abra, your bacon looks perfect.  the reason for smoking at a low temp is to get more smoke on the meat; if that's what you want, you did it just right.

there isn't much difference between ham and canadian bacon, that's what pork cured with sodium nitrite tastes like--you'd get the same flavor if you did it with a pork chop, or as a pork shoulder (which is called a cottage ham in some places).

View Post


The local market occasionally makes what they call "Arkansas bacon" from halved and cured pork shoulder--have you ever ran across this term before? Thanks.

#204 Michael Ruhlman

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Posted 21 April 2006 - 07:15 PM

abra, i'm swooning, that is a BEAUTIFUL egg shot.

#205 Dave the Cook

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Posted 21 April 2006 - 07:38 PM

I hope no one minds if turn back the clock a bit to pork belly. I've got a couple of questions.

I got a five-pound belly (yes, nipples and all). I cut it in half, squared each part up and applied the cure -- since I was dealing with the same size belly as described in the book, I stuck to the recipe (btw, Michael, props on using weights as well as volumes). I put each half in a ziplock bag and stuck them in in the refrigerator. I've turned and redistributed the liquid religiously. This project commenced last Friday. I'm wondering how to tell when it's ready to come out of the cure. I suppose it's not as limp as it was to start, but I'm at seven days, and my belly is still pretty damn floppy.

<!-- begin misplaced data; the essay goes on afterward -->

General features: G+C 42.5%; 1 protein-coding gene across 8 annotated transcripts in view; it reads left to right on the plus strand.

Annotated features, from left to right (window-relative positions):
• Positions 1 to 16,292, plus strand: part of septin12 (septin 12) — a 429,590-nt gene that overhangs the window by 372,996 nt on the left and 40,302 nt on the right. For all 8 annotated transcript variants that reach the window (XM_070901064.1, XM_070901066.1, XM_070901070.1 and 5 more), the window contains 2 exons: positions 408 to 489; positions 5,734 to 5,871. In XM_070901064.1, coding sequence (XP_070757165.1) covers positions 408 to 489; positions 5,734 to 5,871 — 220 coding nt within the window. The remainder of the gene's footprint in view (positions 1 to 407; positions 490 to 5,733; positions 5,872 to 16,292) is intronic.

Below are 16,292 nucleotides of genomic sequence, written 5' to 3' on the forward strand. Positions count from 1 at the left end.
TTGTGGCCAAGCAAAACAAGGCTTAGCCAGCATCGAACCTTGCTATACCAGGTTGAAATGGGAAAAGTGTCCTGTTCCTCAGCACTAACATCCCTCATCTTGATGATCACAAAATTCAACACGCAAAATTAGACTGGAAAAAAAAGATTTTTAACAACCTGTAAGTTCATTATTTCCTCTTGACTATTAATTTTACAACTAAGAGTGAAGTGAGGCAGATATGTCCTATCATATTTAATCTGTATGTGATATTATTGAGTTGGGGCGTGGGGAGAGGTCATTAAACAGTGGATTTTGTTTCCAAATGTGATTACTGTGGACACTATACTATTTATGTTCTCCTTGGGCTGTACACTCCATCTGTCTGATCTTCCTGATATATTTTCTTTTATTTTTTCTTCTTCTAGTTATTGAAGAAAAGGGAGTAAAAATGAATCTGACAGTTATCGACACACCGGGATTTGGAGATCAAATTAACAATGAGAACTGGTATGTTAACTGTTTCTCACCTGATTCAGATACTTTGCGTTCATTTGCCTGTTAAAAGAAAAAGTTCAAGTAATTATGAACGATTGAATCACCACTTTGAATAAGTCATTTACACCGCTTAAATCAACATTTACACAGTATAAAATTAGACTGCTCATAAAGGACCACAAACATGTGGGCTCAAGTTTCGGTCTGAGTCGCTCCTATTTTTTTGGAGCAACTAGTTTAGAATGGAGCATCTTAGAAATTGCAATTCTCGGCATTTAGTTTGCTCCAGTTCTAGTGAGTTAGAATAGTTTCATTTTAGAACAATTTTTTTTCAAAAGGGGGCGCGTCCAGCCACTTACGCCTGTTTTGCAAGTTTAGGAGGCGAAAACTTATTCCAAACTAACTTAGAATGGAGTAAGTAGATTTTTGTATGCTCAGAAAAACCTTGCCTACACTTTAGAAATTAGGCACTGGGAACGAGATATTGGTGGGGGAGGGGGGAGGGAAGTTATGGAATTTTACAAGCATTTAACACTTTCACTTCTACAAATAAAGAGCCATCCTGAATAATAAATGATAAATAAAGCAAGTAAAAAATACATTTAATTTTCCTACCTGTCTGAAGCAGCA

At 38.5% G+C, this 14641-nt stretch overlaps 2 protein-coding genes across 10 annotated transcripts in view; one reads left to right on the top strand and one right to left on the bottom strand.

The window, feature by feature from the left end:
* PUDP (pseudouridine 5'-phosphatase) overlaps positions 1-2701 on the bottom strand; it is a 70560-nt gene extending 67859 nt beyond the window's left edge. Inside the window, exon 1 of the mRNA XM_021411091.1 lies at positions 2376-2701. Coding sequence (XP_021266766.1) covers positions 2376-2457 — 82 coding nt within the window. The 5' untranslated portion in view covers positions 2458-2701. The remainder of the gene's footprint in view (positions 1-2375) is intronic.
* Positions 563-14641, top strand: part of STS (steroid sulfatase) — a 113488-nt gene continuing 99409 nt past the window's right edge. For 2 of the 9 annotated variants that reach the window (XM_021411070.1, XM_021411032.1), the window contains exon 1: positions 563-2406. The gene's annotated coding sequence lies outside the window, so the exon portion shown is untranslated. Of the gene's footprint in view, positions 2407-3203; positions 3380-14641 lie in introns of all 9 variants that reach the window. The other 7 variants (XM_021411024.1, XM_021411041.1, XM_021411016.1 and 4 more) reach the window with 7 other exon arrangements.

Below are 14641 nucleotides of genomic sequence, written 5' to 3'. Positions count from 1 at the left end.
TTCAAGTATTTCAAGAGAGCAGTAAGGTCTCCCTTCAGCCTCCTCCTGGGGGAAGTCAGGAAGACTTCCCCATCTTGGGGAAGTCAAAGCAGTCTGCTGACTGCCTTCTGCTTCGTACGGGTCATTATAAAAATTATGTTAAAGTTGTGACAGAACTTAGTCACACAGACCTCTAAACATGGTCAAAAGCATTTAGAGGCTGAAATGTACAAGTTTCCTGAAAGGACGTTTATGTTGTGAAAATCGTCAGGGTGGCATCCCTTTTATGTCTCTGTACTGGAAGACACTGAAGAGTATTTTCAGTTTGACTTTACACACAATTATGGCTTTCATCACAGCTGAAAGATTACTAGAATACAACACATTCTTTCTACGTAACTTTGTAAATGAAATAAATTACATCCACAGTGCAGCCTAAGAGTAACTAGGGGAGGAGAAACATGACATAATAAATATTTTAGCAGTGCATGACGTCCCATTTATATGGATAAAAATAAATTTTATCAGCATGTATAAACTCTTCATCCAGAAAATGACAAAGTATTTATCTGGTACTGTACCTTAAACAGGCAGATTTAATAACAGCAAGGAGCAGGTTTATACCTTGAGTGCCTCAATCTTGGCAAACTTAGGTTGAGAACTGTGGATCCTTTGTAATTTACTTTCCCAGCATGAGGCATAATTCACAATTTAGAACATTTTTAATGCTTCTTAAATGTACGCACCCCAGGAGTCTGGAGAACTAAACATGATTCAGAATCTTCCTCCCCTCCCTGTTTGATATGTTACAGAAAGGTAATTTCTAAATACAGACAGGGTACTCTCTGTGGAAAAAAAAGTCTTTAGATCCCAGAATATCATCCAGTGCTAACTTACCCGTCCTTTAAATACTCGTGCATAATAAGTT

Second question: I'm guessing what y'all are going to tell me is that I just need to wait a few more days. That's going to put me early to mid-week. Add two days or so for the pellicle, and we're close enough to the weekend to make it work. The problem is that I'm not going to be able to smoke it immediately, or even next weekend. Can I freeze the cured belly? If I can, should I do it pre- or post-pellicle? I'm guessing the former, but you guys are more experinced than I am. Or should I just roast it off? (Even if the advice is to freeze, I might roast off one piece just to see how it tastes.)

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#206 snowangel

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Posted 21 April 2006 - 08:49 PM